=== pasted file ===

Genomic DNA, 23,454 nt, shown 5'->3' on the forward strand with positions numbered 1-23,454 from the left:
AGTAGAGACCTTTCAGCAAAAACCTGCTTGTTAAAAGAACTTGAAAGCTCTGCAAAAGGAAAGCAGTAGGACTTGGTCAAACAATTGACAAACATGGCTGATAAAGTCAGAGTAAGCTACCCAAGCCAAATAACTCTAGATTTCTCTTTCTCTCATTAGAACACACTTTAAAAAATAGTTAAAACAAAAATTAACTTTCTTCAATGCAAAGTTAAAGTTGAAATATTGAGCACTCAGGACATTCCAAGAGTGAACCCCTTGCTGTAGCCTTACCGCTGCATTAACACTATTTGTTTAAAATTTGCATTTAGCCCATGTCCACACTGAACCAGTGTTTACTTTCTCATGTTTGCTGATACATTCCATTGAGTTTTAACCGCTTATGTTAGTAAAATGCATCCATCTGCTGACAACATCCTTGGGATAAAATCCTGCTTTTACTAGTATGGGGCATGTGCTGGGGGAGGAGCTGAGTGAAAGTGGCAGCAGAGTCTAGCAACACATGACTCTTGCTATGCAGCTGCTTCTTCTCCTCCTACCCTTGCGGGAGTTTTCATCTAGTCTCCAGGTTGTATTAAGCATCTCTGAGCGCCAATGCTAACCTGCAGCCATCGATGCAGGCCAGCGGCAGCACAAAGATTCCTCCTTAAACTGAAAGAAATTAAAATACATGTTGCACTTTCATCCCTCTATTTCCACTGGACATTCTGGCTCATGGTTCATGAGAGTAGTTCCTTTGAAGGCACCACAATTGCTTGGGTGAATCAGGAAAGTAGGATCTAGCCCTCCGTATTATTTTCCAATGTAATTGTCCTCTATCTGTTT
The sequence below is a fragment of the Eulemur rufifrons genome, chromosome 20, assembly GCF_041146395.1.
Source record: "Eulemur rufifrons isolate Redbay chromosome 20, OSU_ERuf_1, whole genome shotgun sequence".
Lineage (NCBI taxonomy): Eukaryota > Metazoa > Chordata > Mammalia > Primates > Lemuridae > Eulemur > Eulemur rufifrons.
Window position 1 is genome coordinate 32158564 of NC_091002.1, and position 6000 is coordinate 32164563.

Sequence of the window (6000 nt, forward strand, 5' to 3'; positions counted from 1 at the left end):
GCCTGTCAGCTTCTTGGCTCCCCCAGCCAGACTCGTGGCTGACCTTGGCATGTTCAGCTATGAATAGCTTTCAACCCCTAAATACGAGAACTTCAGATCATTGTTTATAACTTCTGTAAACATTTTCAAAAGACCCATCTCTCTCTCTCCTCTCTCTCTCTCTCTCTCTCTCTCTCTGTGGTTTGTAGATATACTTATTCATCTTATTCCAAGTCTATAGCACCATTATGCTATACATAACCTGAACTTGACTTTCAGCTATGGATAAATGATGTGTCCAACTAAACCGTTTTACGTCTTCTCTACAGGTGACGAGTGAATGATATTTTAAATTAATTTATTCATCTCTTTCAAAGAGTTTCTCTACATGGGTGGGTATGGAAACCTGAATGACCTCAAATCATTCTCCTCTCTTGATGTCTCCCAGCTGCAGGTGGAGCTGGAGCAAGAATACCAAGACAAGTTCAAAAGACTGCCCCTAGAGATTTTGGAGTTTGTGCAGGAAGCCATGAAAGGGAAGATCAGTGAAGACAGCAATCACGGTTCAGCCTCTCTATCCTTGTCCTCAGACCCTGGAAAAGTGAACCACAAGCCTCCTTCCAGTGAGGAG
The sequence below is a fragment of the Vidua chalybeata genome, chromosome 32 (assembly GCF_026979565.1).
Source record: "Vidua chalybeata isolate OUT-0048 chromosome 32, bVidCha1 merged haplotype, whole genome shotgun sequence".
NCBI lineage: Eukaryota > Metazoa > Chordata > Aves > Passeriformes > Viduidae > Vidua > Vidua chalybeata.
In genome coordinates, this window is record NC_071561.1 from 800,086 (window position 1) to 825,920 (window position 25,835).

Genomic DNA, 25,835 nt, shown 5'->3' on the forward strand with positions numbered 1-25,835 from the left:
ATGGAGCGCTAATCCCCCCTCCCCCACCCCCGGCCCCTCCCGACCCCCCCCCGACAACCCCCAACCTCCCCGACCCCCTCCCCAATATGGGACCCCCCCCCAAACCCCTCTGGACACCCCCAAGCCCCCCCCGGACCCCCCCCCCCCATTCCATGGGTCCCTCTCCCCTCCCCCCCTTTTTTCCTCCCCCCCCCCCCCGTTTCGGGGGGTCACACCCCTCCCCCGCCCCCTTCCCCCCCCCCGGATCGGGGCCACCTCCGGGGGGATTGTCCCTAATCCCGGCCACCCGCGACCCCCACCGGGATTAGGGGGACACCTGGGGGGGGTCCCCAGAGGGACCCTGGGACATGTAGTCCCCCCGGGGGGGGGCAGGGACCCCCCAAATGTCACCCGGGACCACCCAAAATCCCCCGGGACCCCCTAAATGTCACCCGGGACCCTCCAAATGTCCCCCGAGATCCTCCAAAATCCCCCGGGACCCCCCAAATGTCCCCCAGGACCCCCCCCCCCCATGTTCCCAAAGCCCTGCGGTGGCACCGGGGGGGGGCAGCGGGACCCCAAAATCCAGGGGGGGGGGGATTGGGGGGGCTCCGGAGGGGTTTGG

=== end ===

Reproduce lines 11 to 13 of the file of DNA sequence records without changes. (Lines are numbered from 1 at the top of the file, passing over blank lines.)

NCBI lineage: Eukaryota > Metazoa > Chordata > Aves > Passeriformes > Viduidae > Vidua > Vidua chalybeata.
In genome coordinates, this window is record NC_071561.1 from 800,086 (window position 1) to 825,920 (window position 25,835).

Genomic DNA, 25,835 nt, shown 5'->3' on the forward strand with positions numbered 1-25,835 from the left: